Drug deaths alert
A SPATE of suspected heroin-related deaths across Forth Valley have prompted health experts to issue a stark warning about the fatal onsequences of taking the drug.
Over the past week five people are thought to have died after using heroin, a number are believed to have used it along with other substances including alcohol.
The startling announcement has kicked health bosses into action in issuing a public warning to users across the central belt.
Drug users are being warned of the dangers of abusing multiple substances and are being urged to pick up a personal supply of Naloxone, a medication which can reverse the effects of an opiate overdose. It comes in a pocket size kit and can be administered whilst waiting for an ambulance.
Other measures are being quickly adopted ensuring that family members and friends can receive training on overdose prevention and learn more about the key role they can play in saving a life.
Central Scotland Police Chief Superintendent David Flynn, Head of Communities Policing, said, "We are seeing the tragic deaths of men and women in their 30s and 40s, all with a history of drugs use - particularly heroin. This is of great concern to agencies across the Forth Valley.
"Each death is under investigation, however they are not thought to be suspicious and have no obvious links. They have occurred across the Falkirk, Stirling and Clackmannanshire council areas.
"Our advice would be that if you know, or suspect, somebody has taken drugs, make sure they are safe and well. If they become unwell, phone the emergency services immediately and stay with them to make sure they are safe."
Dr Henry Prempeh, NHS Forth Valley Consultant in Public Health Medicine, said, "Naloxone has the potential to reduce drug-related deaths in Forth Valley and I would urge anyone with a drug problem to get in touch with our support services. This action could save a life."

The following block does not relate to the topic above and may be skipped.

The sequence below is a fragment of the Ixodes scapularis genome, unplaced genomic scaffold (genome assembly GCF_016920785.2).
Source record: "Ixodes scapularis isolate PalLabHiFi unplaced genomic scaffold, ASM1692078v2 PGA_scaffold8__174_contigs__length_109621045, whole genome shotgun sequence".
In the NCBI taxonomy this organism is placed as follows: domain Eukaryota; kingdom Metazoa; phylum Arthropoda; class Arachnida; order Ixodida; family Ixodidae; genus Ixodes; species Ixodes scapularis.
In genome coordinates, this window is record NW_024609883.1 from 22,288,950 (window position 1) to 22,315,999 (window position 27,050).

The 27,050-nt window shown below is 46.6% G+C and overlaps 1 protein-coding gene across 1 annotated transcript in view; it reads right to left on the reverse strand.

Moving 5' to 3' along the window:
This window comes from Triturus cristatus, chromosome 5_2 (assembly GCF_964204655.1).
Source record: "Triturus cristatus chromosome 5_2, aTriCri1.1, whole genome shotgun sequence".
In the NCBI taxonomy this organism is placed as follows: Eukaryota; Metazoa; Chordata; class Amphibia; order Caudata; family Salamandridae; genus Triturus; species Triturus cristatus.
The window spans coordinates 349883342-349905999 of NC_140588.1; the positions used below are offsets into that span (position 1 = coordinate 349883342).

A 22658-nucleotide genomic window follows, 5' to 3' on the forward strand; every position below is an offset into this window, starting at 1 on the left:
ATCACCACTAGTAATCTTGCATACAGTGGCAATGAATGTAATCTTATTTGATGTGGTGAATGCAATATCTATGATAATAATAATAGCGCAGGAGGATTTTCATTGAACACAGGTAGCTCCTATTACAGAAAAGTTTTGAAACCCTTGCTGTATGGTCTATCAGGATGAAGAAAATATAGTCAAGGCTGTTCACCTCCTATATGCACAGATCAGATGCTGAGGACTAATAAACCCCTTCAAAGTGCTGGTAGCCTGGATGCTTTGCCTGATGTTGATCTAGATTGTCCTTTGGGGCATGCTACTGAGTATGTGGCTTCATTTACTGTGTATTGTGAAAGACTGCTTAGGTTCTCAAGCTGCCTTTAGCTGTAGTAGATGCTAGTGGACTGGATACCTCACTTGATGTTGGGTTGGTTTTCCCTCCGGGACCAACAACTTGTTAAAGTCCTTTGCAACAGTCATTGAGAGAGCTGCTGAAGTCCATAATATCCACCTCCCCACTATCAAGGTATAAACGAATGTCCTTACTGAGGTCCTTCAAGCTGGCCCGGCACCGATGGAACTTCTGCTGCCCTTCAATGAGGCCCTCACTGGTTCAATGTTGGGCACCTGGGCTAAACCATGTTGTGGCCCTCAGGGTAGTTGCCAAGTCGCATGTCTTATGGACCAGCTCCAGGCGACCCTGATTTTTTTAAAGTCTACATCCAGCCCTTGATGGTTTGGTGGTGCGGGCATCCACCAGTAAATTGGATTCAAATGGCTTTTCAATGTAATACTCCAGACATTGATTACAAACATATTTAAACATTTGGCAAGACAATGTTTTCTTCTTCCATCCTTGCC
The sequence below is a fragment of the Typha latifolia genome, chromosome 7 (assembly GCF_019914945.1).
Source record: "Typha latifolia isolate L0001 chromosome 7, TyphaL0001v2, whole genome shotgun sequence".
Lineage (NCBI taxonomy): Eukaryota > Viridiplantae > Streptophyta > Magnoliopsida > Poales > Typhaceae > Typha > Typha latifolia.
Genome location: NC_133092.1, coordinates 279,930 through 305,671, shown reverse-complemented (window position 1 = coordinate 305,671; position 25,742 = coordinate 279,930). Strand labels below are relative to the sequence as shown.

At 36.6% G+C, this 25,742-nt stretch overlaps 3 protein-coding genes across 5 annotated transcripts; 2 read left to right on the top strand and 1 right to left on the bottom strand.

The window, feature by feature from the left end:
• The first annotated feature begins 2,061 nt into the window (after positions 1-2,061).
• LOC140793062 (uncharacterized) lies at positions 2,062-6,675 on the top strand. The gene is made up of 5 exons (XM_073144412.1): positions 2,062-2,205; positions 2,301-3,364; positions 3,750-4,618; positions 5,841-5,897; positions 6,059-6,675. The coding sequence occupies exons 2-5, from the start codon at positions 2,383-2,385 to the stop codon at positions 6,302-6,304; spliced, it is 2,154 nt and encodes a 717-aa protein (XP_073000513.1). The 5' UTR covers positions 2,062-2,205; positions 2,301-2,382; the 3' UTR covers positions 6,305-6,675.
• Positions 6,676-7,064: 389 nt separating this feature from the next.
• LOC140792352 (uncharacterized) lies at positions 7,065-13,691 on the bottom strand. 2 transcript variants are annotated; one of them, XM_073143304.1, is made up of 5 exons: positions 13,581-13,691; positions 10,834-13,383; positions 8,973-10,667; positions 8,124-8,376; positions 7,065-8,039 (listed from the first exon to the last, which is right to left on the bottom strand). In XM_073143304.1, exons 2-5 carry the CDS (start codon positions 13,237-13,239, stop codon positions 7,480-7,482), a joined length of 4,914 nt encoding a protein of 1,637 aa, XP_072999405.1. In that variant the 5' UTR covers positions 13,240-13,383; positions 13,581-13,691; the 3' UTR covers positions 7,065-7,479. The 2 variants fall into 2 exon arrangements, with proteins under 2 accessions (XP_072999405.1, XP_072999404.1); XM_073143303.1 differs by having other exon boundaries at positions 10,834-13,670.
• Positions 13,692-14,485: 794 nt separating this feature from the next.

The Forth Valley Alcohol and Drug Partnership are keen that people know how to recognise the early symptoms of an overdose. Danger signs can include loud snoring, lips turning blue and shallow breathing. If any of these signs are observed, people should call 999 immediately.
Partnership co-ordinator Elaine Lawlor said, "The risk of drug users dying from a drug-related overdose is very high. It is vitally important to recognise that any drug mixed with alcohol or other drugs can have potentially fatal consequences. Family members and friends should be extra vigilant if they know that someone they care for mixes their drugs."
Anyone who wants more information about Naloxone and training, or is concerned about their own drug use or that of someone they know, can call Signpost Recovery on 0845 673 1774.
This article appeared in Alloa & Hillfoots Advertiser 17 Oct 12
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